Team:Bielefeld-Germany/Sewage treatment plant


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Sewage Treatment



The development of a project from planning to application includes several steps. Conventional industrial processes have to be compared to the potential application. Furthermore the potential application has to be compatible to existing structures, because the construction of new structures is cost-expensive and productivity-sapping as well. Therefore we cooperated with two sewage treatment plants. To cover large-scale plant as well as smaller rural plants we visited the treatment plant Obere Lutte in Gütersloh with a population equivalent of over 300000 and the treatment plant Schloß Holte-Stukenbrock with a population equivalent of about 30000. We discussed with the plant managers Mr. Burbaum (‘’Obere Lutter’’) and Mr. Bülter (‘’Schloß Holte-Stukenbrock’’). Together we were looking for potential operational sites within the different stages of treatment. We were discussing about advantages, limitations and problems, that could arise. We would like to thank Mr. Burbaum and Mr. Bülter for all their great ideas, their inspiration and for all the time, they invested.


Sewage is generated every day by everyone. Therefore efficient sewage treatment is absolutely necessary to guarantee the quality of surface water, ground water and of course of drinking water. However sewage is often heterogeneous and consists of liquids from toilets, kitchen, sinks as well as liquids from industrial processes and commercial use. Sewage treatment plants have to consist of various treatment stages. The general composition of a large-scale treatment plant is shown in the flow diagram in picture 1.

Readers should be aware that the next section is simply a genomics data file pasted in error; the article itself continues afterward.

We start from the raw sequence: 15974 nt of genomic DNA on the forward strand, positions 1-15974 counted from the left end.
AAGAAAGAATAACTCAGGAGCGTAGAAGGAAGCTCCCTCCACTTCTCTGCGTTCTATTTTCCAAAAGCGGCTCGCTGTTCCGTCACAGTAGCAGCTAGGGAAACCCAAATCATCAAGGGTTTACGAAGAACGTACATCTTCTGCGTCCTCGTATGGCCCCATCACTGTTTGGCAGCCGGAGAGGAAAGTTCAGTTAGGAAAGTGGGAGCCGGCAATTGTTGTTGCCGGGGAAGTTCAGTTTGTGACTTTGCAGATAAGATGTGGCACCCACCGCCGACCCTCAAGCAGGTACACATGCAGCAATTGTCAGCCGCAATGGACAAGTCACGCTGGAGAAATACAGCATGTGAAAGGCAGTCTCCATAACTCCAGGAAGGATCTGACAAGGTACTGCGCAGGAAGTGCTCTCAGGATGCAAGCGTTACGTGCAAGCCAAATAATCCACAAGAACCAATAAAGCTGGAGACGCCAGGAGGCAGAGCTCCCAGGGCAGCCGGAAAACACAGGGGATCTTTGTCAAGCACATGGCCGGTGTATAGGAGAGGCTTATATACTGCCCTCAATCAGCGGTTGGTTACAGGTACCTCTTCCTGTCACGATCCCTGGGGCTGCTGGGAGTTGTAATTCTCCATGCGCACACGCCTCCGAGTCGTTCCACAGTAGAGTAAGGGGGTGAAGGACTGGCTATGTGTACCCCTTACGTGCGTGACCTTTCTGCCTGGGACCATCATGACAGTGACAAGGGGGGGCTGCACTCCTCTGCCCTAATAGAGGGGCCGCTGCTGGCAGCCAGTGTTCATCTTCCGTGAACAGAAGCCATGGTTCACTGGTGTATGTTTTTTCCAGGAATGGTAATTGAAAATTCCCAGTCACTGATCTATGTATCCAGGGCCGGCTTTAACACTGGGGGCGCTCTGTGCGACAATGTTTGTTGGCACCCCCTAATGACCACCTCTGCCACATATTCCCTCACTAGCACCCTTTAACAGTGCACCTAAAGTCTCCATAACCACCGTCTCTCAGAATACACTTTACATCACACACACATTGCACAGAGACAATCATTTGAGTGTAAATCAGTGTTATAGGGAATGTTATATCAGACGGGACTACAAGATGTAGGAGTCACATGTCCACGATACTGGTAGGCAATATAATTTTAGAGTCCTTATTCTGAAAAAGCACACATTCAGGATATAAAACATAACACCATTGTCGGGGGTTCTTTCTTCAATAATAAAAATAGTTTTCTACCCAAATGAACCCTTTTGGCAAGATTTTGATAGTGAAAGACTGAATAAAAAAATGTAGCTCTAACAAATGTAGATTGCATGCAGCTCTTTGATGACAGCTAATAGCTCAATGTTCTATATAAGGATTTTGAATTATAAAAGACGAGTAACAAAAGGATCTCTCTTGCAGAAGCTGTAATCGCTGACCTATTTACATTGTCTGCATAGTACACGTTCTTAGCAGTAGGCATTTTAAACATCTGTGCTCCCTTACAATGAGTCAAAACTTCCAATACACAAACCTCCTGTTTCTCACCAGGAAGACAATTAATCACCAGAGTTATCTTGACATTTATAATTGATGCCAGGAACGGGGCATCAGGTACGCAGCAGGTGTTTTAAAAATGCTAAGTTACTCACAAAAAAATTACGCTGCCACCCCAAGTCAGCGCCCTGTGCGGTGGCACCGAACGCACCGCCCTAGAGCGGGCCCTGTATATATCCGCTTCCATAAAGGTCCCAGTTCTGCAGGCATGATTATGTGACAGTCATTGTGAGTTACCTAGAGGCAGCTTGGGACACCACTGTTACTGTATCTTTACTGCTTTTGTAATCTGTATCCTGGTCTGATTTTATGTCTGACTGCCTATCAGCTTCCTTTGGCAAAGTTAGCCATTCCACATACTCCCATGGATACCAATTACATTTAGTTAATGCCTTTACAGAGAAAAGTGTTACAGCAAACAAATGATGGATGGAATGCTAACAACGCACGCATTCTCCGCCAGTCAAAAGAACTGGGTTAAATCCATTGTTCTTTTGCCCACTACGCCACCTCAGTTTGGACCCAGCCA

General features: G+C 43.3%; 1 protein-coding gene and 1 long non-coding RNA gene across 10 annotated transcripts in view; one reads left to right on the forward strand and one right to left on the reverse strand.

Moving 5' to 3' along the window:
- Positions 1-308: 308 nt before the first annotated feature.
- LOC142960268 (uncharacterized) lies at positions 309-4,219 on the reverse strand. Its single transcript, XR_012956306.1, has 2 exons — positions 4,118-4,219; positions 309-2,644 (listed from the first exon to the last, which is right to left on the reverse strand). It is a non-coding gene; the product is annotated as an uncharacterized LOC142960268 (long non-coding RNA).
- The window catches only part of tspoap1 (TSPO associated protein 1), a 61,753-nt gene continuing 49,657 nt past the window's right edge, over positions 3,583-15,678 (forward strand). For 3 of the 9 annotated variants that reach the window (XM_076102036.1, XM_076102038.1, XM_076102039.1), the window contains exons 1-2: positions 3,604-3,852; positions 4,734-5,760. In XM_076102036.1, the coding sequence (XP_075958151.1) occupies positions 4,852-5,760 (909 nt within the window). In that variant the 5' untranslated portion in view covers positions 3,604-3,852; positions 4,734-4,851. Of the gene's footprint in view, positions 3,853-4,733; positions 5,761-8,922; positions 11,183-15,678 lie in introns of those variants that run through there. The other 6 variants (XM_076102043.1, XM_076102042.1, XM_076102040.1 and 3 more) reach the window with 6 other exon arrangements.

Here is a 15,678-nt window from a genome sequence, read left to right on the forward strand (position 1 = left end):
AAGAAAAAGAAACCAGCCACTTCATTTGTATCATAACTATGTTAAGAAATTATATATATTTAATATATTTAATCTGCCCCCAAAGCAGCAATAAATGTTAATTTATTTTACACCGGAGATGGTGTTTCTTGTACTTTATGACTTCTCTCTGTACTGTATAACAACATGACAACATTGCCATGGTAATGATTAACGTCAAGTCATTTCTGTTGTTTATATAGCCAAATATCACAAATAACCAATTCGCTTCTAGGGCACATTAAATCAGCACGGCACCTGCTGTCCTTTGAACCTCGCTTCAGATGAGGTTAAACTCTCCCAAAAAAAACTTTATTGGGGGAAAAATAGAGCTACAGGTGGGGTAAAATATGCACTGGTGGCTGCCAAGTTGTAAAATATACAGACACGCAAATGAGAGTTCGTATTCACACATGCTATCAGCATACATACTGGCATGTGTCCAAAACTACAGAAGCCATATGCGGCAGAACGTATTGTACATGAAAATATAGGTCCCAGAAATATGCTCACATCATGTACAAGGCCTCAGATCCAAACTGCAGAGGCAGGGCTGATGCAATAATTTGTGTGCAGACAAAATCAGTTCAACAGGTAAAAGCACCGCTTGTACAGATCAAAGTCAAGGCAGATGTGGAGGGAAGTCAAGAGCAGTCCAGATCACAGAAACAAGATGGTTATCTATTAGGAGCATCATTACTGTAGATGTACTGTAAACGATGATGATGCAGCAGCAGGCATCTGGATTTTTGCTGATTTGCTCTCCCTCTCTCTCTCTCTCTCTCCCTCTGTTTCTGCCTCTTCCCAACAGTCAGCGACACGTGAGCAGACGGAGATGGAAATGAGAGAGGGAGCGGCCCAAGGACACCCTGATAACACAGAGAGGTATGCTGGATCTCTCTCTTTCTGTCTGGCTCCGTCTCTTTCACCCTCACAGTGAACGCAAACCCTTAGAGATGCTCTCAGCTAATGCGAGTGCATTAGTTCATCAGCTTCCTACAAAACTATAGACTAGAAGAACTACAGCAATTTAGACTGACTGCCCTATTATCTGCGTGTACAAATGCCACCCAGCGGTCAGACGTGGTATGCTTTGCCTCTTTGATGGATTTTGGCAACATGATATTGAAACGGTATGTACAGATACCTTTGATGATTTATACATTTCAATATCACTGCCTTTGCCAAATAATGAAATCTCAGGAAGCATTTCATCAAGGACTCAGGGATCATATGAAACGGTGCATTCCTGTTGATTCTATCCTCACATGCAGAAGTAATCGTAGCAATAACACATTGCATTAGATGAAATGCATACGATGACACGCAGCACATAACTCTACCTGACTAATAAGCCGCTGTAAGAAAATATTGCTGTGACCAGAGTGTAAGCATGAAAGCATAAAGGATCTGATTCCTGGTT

Functional principle


Figure 1: Flow diagram of a large-scale sewage treatment plant, including three stages: primary stage to remove heavy and big solids, secondary stage to remove dissolved and suspended organic material using micro-organisms and tertiary stage to remove particulate material and to disinfect, taken and translated from wikipedia.

The large-scale sewage treatment plant “Obere Lutter” is located near Gütersloh and is equipped with three sewage stages. The different stages will be explained in the following section.

Figure 2: Plan view of the sewage treatment plant Obere Lutter, located in Gütersloh. Picture is generously provided by the water and sewage board Obere Lutter.

Primary treatment: mechanical stage

Figure 3: Mechanical stage of the sewage treatment plant Obere Lutter with 1: Rake, 2: Intake pumping station, 3: Grit chamber, 4: Primary clarifier. Picture is generously provided by the water and sewage board Obere Lutter.